That was borne out in another report last week of an object punching a small hole in a solar panel of the International Space Station.

Canadian astronaut and Expedition 35 Commander Chris Hadfield photographed a small but very visible "bullet" hole, which he put down to a small meteoroid.

"Bullet hole -- a small stone from the universe went through our solar array. Glad it missed the hull," Hadfield wrote in his Twitter blog.

But some experts said they believed the hole was probably caused by a random piece of space junk.

"It's unlikely this was caused by a meteor, more likely a piece of man-made space debris in low Earth orbit," said Jim Scotti, a planetary scientist at the University of Arizona's Lunar and Planetary Laboratory.

A near-miss by a satellite and a small hole in a solar panel might seem minor affairs, but larger, more destructive events are bound to happen -- and in fact already have.

In 2009 two communications satellites, the U.S. Iridium 33 and the Russian Kosmos-2251, collided over Siberia at a speed of more than 26,000 mph.

The collision destroyed both satellites and added yet more orbiting debris to Earth's halo of space junk.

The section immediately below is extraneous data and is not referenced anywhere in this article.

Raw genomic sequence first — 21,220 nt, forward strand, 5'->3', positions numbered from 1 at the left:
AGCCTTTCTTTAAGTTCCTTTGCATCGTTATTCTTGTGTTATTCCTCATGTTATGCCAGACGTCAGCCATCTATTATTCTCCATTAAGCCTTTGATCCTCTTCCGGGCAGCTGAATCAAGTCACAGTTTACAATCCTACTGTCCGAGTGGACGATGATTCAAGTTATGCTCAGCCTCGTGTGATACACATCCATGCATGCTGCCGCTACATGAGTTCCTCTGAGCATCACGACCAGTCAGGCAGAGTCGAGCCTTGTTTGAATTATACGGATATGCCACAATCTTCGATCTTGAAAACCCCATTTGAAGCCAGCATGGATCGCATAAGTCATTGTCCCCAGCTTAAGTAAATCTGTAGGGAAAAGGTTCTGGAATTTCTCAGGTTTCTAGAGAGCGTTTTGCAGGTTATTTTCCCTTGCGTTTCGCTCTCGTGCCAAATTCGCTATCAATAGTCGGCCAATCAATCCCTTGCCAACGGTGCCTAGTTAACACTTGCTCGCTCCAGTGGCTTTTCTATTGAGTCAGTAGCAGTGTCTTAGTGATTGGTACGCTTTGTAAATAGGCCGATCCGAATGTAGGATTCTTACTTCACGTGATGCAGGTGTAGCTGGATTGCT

As manned missions move forward in the plans of space agencies of a number of countries, there should be considerable concern over the possible consequences of our leaving so much litter in our own astronomical back yard.

Empty space, indeed. Time to set up garbage collection.


Related Links
Military Space News at

Comment on this article via your Facebook, Yahoo, AOL, Hotmail login.

Share this article via these popular social media networks DiggDigg RedditReddit GoogleGoogle

Memory Foam Mattress Review
Newsletters :: SpaceDaily :: SpaceWar :: TerraDaily :: Energy Daily
XML Feeds :: Space News :: Earth News :: War News :: Solar Energy News

Global experts agree action needed on space debris
Paris (ESA) May 01, 2013
There is an urgent need to remove orbiting space debris and to fly satellites in the future without creating new fragments, Europe's largest-ever space-debris conference heard last week.. The findings from the 6th European Conference on Space Debris were released during the concluding press briefing at ESA's European Space Operations Centre in Darmstadt, Germany. Future space mission ... read more

World's First Full Color 3D Desktop Printer

EA inks deal for Star Wars videogames

Dell buys cloud software firm Enstratius